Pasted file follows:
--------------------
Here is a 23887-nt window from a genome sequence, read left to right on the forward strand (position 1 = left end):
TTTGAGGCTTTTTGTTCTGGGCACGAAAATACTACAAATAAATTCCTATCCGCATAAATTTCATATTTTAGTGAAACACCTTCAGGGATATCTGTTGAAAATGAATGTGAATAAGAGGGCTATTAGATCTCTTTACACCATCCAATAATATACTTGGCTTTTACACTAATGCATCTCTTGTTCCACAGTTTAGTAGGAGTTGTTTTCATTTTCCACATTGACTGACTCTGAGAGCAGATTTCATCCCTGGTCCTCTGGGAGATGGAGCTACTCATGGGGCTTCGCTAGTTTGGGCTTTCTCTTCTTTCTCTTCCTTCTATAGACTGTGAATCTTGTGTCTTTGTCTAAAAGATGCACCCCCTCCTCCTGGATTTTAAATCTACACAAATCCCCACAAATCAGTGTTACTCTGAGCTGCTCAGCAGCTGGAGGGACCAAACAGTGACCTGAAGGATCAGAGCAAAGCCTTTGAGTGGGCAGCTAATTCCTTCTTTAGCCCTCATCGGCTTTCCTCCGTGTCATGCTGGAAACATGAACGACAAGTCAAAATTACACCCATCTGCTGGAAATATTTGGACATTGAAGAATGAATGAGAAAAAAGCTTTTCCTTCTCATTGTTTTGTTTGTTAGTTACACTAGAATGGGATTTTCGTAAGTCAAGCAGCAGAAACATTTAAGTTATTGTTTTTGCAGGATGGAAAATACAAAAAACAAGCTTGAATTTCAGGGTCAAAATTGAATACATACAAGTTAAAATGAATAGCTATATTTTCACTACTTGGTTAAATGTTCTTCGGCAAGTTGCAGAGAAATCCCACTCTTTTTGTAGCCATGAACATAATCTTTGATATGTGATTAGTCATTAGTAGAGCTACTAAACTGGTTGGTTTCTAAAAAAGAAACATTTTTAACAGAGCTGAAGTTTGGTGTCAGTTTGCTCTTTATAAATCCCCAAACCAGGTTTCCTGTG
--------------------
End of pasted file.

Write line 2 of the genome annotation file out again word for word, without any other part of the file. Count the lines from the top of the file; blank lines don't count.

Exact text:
TTTGAGGCTTTTTGTTCTGGGCACGAAAATACTACAAATAAATTCCTATCCGCATAAATTTCATATTTTAGTGAAACACCTTCAGGGATATCTGTTGAAAATGAATGTGAATAAGAGGGCTATTAGATCTCTTTACACCATCCAATAATATACTTGGCTTTTACACTAATGCATCTCTTGTTCCACAGTTTAGTAGGAGTTGTTTTCATTTTCCACATTGACTGACTCTGAGAGCAGATTTCATCCCTGGTCCTCTGGGAGATGGAGCTACTCATGGGGCTTCGCTAGTTTGGGCTTTCTCTTCTTTCTCTTCCTTCTATAGACTGTGAATCTTGTGTCTTTGTCTAAAAGATGCACCCCCTCCTCCTGGATTTTAAATCTACACAAATCCCCACAAATCAGTGTTACTCTGAGCTGCTCAGCAGCTGGAGGGACCAAACAGTGACCTGAAGGATCAGAGCAAAGCCTTTGAGTGGGCAGCTAATTCCTTCTTTAGCCCTCATCGGCTTTCCTCCGTGTCATGCTGGAAACATGAACGACAAGTCAAAATTACACCCATCTGCTGGAAATATTTGGACATTGAAGAATGAATGAGAAAAAAGCTTTTCCTTCTCATTGTTTTGTTTGTTAGTTACACTAGAATGGGATTTTCGTAAGTCAAGCAGCAGAAACATTTAAGTTATTGTTTTTGCAGGATGGAAAATACAAAAAACAAGCTTGAATTTCAGGGTCAAAATTGAATACATACAAGTTAAAATGAATAGCTATATTTTCACTACTTGGTTAAATGTTCTTCGGCAAGTTGCAGAGAAATCCCACTCTTTTTGTAGCCATGAACATAATCTTTGATATGTGATTAGTCATTAGTAGAGCTACTAAACTGGTTGGTTTCTAAAAAAGAAACATTTTTAACAGAGCTGAAGTTTGGTGTCAGTTTGCTCTTTATAAATCCCCAAACCAGGTTTCCTGTG